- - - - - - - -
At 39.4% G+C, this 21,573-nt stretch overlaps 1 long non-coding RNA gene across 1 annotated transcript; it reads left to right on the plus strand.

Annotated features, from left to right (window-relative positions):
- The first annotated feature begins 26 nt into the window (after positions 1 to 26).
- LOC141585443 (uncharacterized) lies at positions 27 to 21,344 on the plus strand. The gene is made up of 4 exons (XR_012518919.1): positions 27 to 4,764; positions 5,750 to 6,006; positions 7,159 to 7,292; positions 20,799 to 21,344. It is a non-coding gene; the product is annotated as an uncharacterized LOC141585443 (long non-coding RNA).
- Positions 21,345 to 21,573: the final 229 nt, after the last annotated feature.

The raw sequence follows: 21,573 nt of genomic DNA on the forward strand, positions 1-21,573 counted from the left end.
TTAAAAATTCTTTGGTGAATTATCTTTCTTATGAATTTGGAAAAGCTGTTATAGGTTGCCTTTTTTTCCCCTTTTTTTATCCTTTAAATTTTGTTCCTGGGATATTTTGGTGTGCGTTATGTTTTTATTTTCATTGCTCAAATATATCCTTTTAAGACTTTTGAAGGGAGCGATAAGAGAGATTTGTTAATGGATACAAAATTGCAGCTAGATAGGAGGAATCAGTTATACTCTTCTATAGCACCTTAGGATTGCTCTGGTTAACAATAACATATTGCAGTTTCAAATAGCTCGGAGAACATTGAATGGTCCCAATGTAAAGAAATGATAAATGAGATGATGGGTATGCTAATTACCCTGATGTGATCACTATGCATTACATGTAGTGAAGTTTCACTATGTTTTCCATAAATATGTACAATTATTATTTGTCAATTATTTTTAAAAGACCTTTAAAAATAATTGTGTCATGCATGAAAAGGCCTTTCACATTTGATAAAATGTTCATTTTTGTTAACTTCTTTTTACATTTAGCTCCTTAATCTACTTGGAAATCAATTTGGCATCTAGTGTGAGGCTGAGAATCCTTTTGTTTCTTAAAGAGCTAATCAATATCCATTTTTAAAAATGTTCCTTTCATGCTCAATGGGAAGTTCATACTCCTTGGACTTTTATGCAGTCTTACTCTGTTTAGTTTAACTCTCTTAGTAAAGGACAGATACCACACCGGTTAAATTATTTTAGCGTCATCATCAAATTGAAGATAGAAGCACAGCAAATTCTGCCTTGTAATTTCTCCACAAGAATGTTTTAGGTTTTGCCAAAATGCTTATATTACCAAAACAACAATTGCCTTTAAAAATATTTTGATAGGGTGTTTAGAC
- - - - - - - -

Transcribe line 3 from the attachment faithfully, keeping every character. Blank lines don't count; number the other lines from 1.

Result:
- The first annotated feature begins 26 nt into the window (after positions 1 to 26).